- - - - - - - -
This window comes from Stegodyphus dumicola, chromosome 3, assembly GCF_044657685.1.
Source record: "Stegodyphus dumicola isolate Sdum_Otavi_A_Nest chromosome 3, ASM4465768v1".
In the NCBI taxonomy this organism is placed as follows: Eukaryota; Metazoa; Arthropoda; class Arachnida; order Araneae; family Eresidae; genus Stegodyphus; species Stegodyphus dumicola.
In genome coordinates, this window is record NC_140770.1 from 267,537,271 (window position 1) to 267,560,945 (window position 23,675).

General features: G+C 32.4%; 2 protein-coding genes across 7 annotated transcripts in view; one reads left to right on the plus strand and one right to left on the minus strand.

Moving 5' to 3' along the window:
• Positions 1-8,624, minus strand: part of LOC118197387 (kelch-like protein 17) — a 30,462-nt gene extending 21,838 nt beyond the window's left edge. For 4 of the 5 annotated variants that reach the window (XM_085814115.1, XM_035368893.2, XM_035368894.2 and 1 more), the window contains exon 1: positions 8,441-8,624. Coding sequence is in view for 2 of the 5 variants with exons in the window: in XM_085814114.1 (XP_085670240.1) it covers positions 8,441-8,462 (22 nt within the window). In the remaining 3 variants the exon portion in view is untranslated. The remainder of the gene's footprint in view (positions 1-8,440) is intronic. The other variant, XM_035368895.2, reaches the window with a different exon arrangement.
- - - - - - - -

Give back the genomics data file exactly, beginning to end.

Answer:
This window comes from Stegodyphus dumicola, chromosome 3, assembly GCF_044657685.1.
Source record: "Stegodyphus dumicola isolate Sdum_Otavi_A_Nest chromosome 3, ASM4465768v1".
In the NCBI taxonomy this organism is placed as follows: Eukaryota; Metazoa; Arthropoda; class Arachnida; order Araneae; family Eresidae; genus Stegodyphus; species Stegodyphus dumicola.
In genome coordinates, this window is record NC_140770.1 from 267,537,271 (window position 1) to 267,560,945 (window position 23,675).

General features: G+C 32.4%; 2 protein-coding genes across 7 annotated transcripts in view; one reads left to right on the plus strand and one right to left on the minus strand.

Moving 5' to 3' along the window:
• Positions 1-8,624, minus strand: part of LOC118197387 (kelch-like protein 17) — a 30,462-nt gene extending 21,838 nt beyond the window's left edge. For 4 of the 5 annotated variants that reach the window (XM_085814115.1, XM_035368893.2, XM_035368894.2 and 1 more), the window contains exon 1: positions 8,441-8,624. Coding sequence is in view for 2 of the 5 variants with exons in the window: in XM_085814114.1 (XP_085670240.1) it covers positions 8,441-8,462 (22 nt within the window). In the remaining 3 variants the exon portion in view is untranslated. The remainder of the gene's footprint in view (positions 1-8,440) is intronic. The other variant, XM_035368895.2, reaches the window with a different exon arrangement.